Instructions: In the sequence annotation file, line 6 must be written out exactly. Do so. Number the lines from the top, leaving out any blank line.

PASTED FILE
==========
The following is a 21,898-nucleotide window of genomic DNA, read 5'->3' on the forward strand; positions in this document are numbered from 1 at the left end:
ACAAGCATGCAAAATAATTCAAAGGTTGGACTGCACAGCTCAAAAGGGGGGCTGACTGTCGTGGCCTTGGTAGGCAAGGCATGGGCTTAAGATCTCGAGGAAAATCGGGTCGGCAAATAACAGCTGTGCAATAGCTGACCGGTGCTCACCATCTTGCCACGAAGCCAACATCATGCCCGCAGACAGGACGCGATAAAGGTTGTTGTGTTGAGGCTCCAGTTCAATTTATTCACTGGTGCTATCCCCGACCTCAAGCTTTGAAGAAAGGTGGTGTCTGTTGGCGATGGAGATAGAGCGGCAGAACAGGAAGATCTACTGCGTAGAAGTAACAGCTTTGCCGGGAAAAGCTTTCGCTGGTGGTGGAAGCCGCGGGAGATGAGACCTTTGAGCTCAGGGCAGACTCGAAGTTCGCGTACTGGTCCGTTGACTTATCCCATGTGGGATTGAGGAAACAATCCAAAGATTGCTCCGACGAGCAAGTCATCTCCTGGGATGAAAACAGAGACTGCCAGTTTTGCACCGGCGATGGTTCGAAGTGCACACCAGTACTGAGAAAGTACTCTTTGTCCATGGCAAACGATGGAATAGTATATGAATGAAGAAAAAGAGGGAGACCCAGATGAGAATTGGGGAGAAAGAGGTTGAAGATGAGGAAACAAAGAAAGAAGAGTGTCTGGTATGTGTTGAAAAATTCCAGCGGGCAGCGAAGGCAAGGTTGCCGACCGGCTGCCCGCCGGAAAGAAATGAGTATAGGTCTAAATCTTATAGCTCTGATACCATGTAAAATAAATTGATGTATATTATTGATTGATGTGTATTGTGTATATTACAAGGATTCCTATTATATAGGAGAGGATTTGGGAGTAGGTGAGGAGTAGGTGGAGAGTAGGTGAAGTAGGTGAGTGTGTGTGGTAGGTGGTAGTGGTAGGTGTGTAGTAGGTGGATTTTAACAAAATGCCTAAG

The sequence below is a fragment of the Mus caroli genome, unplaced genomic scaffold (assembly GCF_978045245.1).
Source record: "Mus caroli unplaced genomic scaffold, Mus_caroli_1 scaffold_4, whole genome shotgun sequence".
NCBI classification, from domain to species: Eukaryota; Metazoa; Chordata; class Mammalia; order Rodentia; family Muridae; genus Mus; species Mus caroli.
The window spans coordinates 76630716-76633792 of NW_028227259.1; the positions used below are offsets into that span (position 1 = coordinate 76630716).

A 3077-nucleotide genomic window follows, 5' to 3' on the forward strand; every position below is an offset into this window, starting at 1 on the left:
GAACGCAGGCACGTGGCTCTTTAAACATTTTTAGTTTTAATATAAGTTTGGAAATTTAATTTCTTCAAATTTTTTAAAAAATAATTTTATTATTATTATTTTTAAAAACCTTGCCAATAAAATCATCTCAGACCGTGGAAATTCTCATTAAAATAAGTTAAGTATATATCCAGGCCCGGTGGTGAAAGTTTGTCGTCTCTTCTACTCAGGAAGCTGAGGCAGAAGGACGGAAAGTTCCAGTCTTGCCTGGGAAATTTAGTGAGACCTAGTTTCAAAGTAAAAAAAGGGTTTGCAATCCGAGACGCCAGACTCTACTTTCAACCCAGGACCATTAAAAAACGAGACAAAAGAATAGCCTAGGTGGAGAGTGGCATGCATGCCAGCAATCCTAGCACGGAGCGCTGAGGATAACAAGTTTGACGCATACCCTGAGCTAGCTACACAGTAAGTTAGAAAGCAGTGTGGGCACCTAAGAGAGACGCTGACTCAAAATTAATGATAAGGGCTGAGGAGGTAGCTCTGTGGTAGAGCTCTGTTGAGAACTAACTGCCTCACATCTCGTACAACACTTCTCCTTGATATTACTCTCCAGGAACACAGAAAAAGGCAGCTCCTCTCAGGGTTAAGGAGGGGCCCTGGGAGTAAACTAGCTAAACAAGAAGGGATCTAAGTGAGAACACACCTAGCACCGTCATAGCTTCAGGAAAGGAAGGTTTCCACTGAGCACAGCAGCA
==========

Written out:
The window spans coordinates 76630716-76633792 of NW_028227259.1; the positions used below are offsets into that span (position 1 = coordinate 76630716).